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Back in the day, talking about your, uh, flower was considered scandalous. Saying “vagina” would elicit gasps, giggles, or dropped jaws. Single women would even go as far as hiding the fact that they have an OB-GYN, because you know, only married women can have one. A lot of cray.

Because it is Women’s Month, allow the women of MB Life talk openly about our vajayjay by listing down ways we can love it, take care of it, and celebrate it.

1. Start with the right wash.  Unlike other countries, feminine wash is so mainstream and accessible in the Philippines, that no one blinks twice when you purchase it (not to mention, endorsed by popular artistas!). But there’s more to feminine wash than giving you that “clean” feeling.

Dr. Jennifer T. Co, OB-GYNE at the Fe del Mundo Medical Center, says, “It is essential to use it everyday, except during red days, because some of feminine washes can maintain the acidity of the genital area. Daily feminine wash is formulated differently from that of the antiseptic wash. The latter is not intended for everyday use.”

Dr. Grace Cayabyab, OB-GYNE at the Veterans Memorial Medical Center, suggests cleaning from front to back. “This is to avoid fecal material from contaminating the sterile vagina. Also, if you’re vagina is irritated, common culprits would be bleached tissue paper, or even excessive washing. Gentle skin care should be encouraged, with use of warm water and pat dry with undyed or unbleached tissue paper.”

2. Ventilate your vag. If you’re into the habit of wearing panty liners, Dr. Co says that you need to change every 4 to 6 hours to keep your genital area ventilated. “Make sure the panty liners are breathable, because the vaginal discharge can accumulate on the liner and cause infections, if left worn for too long.” Dr. Cayabyab says to even limit the use of pantyliners to just the latter part of your period, “because using it everyday may keep the moisture in.”

How about going commando? Dr. Co gives it a big, fat no. “It’s not healthy! There’s the risk of insect bites and contamination of the genital area.”

But, Dr. Lariza Bautista-Luna, OB-GYNE at the Roxas Maternity and Medical Clinic, says that it’s a-okay. “We live in a tropical country, and bacteria thrives and multiplies fast in a moist and warm environment.”

Our verdict? Opt to wear airy cotton undies instead.

3. Use tampons without fear or judgment. No, it won’t stretch your vag out, and it most definitely won’t de-virginize you, if that’s your fear. Dr. Cayabyab says, “Sanitary pads and tampons are equally effective in providing protection, but since most young women base their choice on their mother’s influence, pads are the more popular choice. But, we give tampon users the advice on how to use it properly, to avoid infections.”

4. Get rid of the hair down there—but with caution. While waxing doesn’t affect your ovaries, having a bit of pubic hair isn’t such a bad thing. That’s your body’s way of protecting your vagina. Dr. Co says, “There are tiny tears left behind in the hair follicles when the hair is ripped out with wax, and can cause infection, including Sexually Transmitted Infections (STIs), because it’s transferred thru skin-to- skin contact, and can go through the tears.”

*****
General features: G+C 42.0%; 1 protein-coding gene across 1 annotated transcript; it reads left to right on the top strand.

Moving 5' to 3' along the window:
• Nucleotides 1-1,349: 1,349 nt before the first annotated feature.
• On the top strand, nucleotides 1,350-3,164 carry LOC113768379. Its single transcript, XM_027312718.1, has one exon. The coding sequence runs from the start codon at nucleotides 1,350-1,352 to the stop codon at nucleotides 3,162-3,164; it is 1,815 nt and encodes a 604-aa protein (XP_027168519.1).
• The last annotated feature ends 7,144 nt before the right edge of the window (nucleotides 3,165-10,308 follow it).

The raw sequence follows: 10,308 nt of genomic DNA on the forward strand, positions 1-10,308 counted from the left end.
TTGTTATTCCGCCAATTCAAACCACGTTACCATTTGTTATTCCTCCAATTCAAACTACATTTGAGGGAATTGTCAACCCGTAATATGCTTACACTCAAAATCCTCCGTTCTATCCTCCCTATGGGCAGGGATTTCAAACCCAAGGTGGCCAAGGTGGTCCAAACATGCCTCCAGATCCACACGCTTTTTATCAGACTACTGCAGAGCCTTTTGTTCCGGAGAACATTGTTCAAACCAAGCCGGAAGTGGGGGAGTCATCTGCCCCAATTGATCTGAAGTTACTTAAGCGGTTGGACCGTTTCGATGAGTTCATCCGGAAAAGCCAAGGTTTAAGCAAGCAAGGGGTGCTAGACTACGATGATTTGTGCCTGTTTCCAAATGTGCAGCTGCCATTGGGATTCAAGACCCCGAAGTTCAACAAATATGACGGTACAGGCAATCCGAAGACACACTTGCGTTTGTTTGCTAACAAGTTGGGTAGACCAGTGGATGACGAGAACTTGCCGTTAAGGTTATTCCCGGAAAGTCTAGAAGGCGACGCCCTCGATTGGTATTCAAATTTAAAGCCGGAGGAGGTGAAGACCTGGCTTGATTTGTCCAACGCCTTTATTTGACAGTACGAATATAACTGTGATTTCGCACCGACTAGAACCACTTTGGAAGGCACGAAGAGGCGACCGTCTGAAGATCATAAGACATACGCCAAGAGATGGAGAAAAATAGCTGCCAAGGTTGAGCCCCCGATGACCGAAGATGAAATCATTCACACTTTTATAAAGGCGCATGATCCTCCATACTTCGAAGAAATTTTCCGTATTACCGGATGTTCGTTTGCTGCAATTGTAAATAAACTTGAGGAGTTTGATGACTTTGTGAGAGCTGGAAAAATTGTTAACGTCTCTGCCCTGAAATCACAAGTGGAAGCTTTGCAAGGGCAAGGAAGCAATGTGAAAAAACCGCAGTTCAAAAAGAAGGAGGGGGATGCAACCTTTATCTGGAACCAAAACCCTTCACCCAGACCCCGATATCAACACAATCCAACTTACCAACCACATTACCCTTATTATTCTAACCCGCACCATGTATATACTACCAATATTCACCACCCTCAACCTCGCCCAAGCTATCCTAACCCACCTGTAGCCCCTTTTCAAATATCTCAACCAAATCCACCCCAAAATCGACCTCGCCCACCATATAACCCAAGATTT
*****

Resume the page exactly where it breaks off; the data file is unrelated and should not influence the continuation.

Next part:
The verdict? Dr. Co advises to simply trim, because it’s safer than shaving or waxing. But, if you’ve got to get that Brazilian or landing strip, we say to do it with caution, and trust only the experts with your vag.

5. Don’t slather it with yogurt, please. You may have overheard (and got a good laugh at) talk that slathering some yogurt down under will help promote or produce good bacteria. After the LOLs, you may have considered it for a millisecond because it kind of made sense, but Dr. Co begs to differ.

“There is no scientific evidence to show this. But, there are published literatures reporting the benefit of taking oral or intravaginal probiotics in cases of vaginal infections to restore depleted population of lactobacilli.”

6. Actually, just don’t let food get anywhere near it. Ice cubes from the mouth of Christian Grey might sound safe enough, but everything else, from whipped cream to whatever else you’ve read or seen, might cause an infection.

7. Masturbate away (don’t worry, your hand won’t fall off.) It’s worth repeating that there’s nothing—absolutely nothing—wrong with knowing how to pleasure yourself. And no, you won’t go blind, your hand won’t fall off, you won’t ruin your sex life, or whatever else people have told you to stop you from doing so. But, if you’ll be using more than your digits for some self-love, Dr. Co says to keep your sex toys clean, especially when you’re sharing it with your partner.

8. Keep sexathons to a good minimum. Dr. Co says that when semen is introduced to the vagina, it takes about six hours for your vag to restore its acidic pH back to how it was before. “Increase frequency of sex can put a woman at risk, because of the exposure to seminal fluid that is considered alkaline in nature. The semen alters the acid environment of the vagina.”

Dr. Bautista-Luna also adds that there’s something called “honeymoon cystitis,” which is like a Urinary Tract Infection, but the possibility of getting it is higher when you get a lot of action. She says, “Just practice good hygiene, and safe sex with a monogamous partner.”

9. Set your vagina free! You might think that your vag is some high maintenance partner that needs to be paid attention to 24/7, but just like you, your vag is fine and low key enough to take care of herself. Dr. Cayabyab says, “My advice is, less is more. The vagina and vulva are naturally equipped with the microorganisms and protective barriers. It is our duty as their owners to take care of it properly by not applying too much chemicals, and letting its natural protective mechanism do the work.”

Illustration: Madel Crudo


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